Thank You, Lord

By   •   October 17, 2006

By presidential proclamation, the fourth Thursday in November is set aside as a day of Thanksgiving in the United States. Canada’s Thanksgiving Day is observed on the second Monday in October. Britain’s churches celebrate a “Harvest Festival” during September or early October with gifts for those in need.

This year as we observe our season of thanksgiving, let us be grateful not only in word but also in deed. Let our gratitude find expression in a resolve to live a life more unselfish and more consecrated to Jesus Christ.

When we sit around our tables laden with sumptuous delicacies, let us not forget that nearly a billion people around the world will go to bed hungry. As we enjoy the comforts of our cozy homes, let us not forget that great numbers have no homes to go to. When we step into our modern cars, let us not forget that many people in the world cannot afford even a bicycle.

As we go to our churches to thank God for material and spiritual blessings, let us remember that millions have never heard the Gospel of salvation. Let us remember the servants of God in many parts of the world who deprive themselves in order to take the Gospel to the multitudes who have not yet been reached with the message of Christ.

In the Lord’s Prayer as recorded in the sixth chapter of Matthew we read, “Give us this day our daily bread” (Matthew 6:11, NKJV). Scripture teaches that the good things of this life are the gifts of God, and that He is the provider of all our blessings. James declares that “every good gift … is from above, and comes down from the Father of lights” (James 1:17, NKJV). Isaiah says that wisdom is the gift of God. The knowledge that builds our great scientific instruments is a gift from heaven.

Some people have asked, “Why should those who have plenty pray, ‘Give us our daily bread’?” Even those favored with plenty should pray this way in order to have a blessing upon their provisions and to teach them their continued dependence upon God.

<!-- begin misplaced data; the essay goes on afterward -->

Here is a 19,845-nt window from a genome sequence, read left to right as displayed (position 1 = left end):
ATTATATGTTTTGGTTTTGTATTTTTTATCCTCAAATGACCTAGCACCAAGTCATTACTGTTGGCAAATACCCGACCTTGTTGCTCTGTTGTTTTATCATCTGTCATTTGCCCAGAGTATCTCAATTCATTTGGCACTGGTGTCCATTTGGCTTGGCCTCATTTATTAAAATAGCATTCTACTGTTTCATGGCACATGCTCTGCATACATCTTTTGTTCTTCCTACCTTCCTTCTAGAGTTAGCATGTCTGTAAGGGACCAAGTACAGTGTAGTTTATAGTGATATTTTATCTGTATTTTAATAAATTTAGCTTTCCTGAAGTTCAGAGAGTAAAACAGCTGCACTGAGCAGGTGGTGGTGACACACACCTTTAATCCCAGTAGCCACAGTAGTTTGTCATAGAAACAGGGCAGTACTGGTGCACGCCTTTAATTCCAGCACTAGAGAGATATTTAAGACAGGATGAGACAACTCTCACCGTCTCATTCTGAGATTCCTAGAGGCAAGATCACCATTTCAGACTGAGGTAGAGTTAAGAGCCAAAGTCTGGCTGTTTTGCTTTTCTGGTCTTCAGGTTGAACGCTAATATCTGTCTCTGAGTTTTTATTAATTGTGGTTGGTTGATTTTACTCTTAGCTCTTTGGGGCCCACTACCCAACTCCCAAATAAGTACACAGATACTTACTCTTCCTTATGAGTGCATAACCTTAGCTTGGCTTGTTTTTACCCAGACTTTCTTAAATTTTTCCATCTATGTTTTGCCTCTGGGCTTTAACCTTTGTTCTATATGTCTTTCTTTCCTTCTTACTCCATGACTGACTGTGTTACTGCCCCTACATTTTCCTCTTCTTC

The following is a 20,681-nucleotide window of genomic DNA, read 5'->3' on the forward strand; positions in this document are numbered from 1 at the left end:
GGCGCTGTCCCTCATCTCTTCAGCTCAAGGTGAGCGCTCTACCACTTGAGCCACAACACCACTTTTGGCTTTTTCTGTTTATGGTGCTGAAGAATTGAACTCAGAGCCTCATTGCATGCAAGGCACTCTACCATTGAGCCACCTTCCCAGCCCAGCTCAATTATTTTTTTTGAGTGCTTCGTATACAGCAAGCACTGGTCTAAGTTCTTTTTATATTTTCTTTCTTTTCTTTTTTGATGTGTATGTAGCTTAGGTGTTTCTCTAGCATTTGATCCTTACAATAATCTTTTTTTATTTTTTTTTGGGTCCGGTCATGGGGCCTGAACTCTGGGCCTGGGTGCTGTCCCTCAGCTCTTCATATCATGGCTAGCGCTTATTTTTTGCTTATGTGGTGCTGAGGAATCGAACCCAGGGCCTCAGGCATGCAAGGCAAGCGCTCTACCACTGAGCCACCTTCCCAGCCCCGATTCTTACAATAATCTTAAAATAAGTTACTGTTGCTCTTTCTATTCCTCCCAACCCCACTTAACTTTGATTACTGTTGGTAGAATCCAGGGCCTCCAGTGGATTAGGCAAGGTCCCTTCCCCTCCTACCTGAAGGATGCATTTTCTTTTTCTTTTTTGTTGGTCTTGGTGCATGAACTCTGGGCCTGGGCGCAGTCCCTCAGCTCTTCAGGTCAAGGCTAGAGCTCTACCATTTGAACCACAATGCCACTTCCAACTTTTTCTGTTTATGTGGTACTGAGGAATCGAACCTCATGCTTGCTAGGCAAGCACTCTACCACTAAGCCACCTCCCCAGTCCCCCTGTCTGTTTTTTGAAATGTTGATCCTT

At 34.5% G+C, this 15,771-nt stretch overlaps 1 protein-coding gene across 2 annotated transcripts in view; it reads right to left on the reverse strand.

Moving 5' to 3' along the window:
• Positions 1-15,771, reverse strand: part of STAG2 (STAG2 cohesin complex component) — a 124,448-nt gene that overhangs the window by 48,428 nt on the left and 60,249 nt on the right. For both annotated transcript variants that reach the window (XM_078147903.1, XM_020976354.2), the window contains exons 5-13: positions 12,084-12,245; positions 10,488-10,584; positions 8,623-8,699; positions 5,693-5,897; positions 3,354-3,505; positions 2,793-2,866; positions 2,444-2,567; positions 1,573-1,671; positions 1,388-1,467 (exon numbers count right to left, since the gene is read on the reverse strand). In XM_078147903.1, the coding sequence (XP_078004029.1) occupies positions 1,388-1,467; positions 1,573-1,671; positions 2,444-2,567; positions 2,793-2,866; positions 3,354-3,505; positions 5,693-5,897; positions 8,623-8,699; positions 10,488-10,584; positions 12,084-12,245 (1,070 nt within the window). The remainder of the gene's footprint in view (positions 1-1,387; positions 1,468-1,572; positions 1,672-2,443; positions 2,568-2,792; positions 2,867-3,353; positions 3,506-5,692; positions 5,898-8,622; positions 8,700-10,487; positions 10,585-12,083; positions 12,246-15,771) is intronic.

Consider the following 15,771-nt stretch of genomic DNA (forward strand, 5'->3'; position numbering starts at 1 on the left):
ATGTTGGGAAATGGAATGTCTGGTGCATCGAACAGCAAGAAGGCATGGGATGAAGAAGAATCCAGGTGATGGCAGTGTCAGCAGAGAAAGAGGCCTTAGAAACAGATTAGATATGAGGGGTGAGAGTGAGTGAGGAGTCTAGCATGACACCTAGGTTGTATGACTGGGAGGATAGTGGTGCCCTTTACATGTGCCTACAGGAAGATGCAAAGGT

Christ said, “Man shall not live by bread alone, but by every word that proceeds from the mouth of God” (Matthew 4:4, NKJV). That is a word of blessing. Although the bread be in our hand, yet the blessing is in God’s hand, and it is obtained from His hand only by prayer. If God withheld His blessing, nothing we have would do us any good. Our food would not nourish us and our clothes would not warm us.

One of the frightening passages in the Bible is found in Psalm 106:15. It reads, “He gave them their request, but sent leanness into their soul” (NKJV). Many people have riches today as a result of greed and covetousness; but their souls are lean, their hearts are cold toward God, their consciences are dulled and their minds are blinded. They know spiritual poverty here, and the moment they die they will know material poverty as well.

The very prosperity that we know should lead us to repentance, and we should give humble thanks to God. Jesus said, “How hard it is for those who trust in riches to enter the kingdom of God!” (Mark 10:24, NKJV).

Christ taught also that from everyone who is given much, much shall be required. Some day God will ask for an accounting of our stewardship. A great percentage of the wealth of the nations of the world is being expended on alcohol, gambling, entertainment, cosmetics and overeating. A very small percentage of the national income goes to churches. We are enjoying the bounty that God has bestowed upon us, but often we are biting the hand that feeds us.

The Bible teaches that God delights in giving and that He gives even to His enemies. Men and women spread nets and snares for their enemies, but God spreads a table. The dew forms on the thistle as well as on the rose. The rain of God’s mercy falls upon the worst of people. God puts bread in the mouths that are opened against Him. God feeds millions, and they fight against Him. He gives them bread, and they give Him rebellion. Not only do the ungrateful millions forget His mercies, they abuse Him. The Lord said to Jeremiah, “When I had fed them to the full, then they committed adultery” (Jeremiah 5:7, NKJV).